New team to hunt for Nee Soon cat killer
A NEW grassroots fast response team has been set up to patrol parts of Nee Soon and gather evidence after a spate of cat deaths around the estate in the last three months.
MP Louis Ng said yesterday that extra high-resolution cameras have also been installed around the neighbourhood.
He said this will complement efforts by the Agri-Food and Veterinary Authority of Singapore (AVA) and the police to catch the serial cat killers, who have struck 17 times since September. Only one of the 17 cats survived the attacks.
The latest case on Saturday involved a cat found dead at a multi-storey carpark in Block 115B along Yishun Ring Road.
It is believed that the cat, which had suffered extensive bleeding, was thrown from a height.
Since September, other cats have been found with severe trauma to the head and back, injuries to the intestinal organs, gouged eyes and chopped limbs. One was strangled.
The fast response team now comprises up to 30 grassroots volunteers, cat feeders and residents.
Once they have been alerted to a case, a team will go to the location quickly and go door-to-door to speak to residents.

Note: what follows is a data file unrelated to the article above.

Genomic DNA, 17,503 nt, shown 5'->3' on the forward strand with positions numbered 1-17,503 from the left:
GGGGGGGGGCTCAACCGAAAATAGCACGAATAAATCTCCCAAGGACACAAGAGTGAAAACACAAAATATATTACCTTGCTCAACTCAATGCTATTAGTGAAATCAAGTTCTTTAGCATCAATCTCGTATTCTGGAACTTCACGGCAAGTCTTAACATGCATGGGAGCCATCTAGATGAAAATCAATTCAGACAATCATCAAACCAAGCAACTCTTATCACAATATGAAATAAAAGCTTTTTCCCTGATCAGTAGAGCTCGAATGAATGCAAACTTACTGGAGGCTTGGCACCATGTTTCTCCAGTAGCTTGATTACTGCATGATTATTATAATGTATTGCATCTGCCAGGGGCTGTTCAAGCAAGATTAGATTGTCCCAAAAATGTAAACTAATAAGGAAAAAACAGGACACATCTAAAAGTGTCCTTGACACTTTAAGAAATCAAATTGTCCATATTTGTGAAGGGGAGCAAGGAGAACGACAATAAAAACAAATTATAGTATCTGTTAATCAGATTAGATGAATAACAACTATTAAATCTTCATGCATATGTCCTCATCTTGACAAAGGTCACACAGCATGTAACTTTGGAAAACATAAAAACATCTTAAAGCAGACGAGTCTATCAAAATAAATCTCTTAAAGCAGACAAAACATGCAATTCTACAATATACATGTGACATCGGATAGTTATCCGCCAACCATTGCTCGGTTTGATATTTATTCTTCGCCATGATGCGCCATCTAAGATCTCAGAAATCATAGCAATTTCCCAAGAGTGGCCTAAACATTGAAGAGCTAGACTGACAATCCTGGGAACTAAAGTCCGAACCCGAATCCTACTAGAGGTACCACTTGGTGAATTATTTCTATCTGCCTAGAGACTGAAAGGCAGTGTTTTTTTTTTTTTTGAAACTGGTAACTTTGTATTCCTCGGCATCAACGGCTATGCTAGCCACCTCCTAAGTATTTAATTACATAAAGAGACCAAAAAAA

They will also leave notices on vehicles nearby asking them to review their in-car camera footage for evidence.
Mr Ng, who is the founder and executive director of the Animal Concerns Research and Education Society (Acres), said that there are a few suspects at this point.
"We are following up on every single lead. Some suspects have been identified and interviewed as well, but so far, CCTV (closed-circuit television) reviews have been inconclusive," he said.
He stressed that to prosecute any offender, the AVA - which is leading the investigation - would need direct verifiable evidence such as videos and photographs.
Janet Sum, 53, a volunteer and founder of Facebook group Yishun 326 Tabby Cat, called for more volunteers to join the response team.
The private tutor noted that the current group of volunteers are "overwhelmed and overstretched", with six regular volunteers patrolling a few HDB blocks between 1am and 4am almost every night.
"Even then, we are unable to cover all the areas that we hope to target," she said.
"We've observed the suspects and they move out between 2am and 4am. We need to get close enough to get a picture or video but that is difficult."
She added that recent cat deaths have become "more cruel" and "more bold", a sign that the suspects remain undeterred.
Members of the public with any information about the deaths of the cats can call the AVA on 1800-476-1600 or e-mail firstname.lastname@example.org